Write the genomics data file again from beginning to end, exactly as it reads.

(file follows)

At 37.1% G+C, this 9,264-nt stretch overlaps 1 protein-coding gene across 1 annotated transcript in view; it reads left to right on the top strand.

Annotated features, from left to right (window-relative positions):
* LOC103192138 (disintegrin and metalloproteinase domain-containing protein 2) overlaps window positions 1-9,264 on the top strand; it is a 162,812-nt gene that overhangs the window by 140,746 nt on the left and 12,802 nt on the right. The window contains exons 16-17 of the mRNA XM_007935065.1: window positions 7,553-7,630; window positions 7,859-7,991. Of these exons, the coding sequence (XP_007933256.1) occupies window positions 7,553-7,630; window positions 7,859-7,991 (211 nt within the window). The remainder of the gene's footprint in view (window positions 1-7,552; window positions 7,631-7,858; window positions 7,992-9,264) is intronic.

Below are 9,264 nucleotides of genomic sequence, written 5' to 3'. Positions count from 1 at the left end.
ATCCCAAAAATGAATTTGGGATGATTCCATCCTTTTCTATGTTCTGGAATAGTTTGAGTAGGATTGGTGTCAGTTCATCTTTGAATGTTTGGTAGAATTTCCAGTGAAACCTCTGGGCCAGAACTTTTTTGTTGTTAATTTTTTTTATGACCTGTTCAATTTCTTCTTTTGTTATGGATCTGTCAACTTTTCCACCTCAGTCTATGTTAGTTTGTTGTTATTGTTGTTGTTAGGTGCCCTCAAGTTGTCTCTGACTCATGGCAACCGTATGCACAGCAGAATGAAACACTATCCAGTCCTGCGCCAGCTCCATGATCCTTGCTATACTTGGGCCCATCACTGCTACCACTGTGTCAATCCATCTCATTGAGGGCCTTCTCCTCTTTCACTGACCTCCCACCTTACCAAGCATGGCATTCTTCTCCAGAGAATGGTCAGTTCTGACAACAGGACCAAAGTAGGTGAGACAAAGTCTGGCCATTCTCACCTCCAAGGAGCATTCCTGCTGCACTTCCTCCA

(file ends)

At 37.1% G+C, this 9,264-nt stretch overlaps 1 protein-coding gene across 1 annotated transcript in view; it reads left to right on the top strand.

Annotated features, from left to right (window-relative positions):
* LOC103192138 (disintegrin and metalloproteinase domain-containing protein 2) overlaps window positions 1-9,264 on the top strand; it is a 162,812-nt gene that overhangs the window by 140,746 nt on the left and 12,802 nt on the right. The window contains exons 16-17 of the mRNA XM_007935065.1: window positions 7,553-7,630; window positions 7,859-7,991. Of these exons, the coding sequence (XP_007933256.1) occupies window positions 7,553-7,630; window positions 7,859-7,991 (211 nt within the window). The remainder of the gene's footprint in view (window positions 1-7,552; window positions 7,631-7,858; window positions 7,992-9,264) is intronic.

Below are 9,264 nucleotides of genomic sequence, written 5' to 3'. Positions count from 1 at the left end.
ATCCCAAAAATGAATTTGGGATGATTCCATCCTTTTCTATGTTCTGGAATAGTTTGAGTAGGATTGGTGTCAGTTCATCTTTGAATGTTTGGTAGAATTTCCAGTGAAACCTCTGGGCCAGAACTTTTTTGTTGTTAATTTTTTTTATGACCTGTTCAATTTCTTCTTTTGTTATGGATCTGTCAACTTTTCCACCTCAGTCTATGTTAGTTTGTTGTTATTGTTGTTGTTAGGTGCCCTCAAGTTGTCTCTGACTCATGGCAACCGTATGCACAGCAGAATGAAACACTATCCAGTCCTGCGCCAGCTCCATGATCCTTGCTATACTTGGGCCCATCACTGCTACCACTGTGTCAATCCATCTCATTGAGGGCCTTCTCCTCTTTCACTGACCTCCCACCTTACCAAGCATGGCATTCTTCTCCAGAGAATGGTCAGTTCTGACAACAGGACCAAAGTAGGTGAGACAAAGTCTGGCCATTCTCACCTCCAAGGAGCATTCCTGCTGCACTTCCTCCA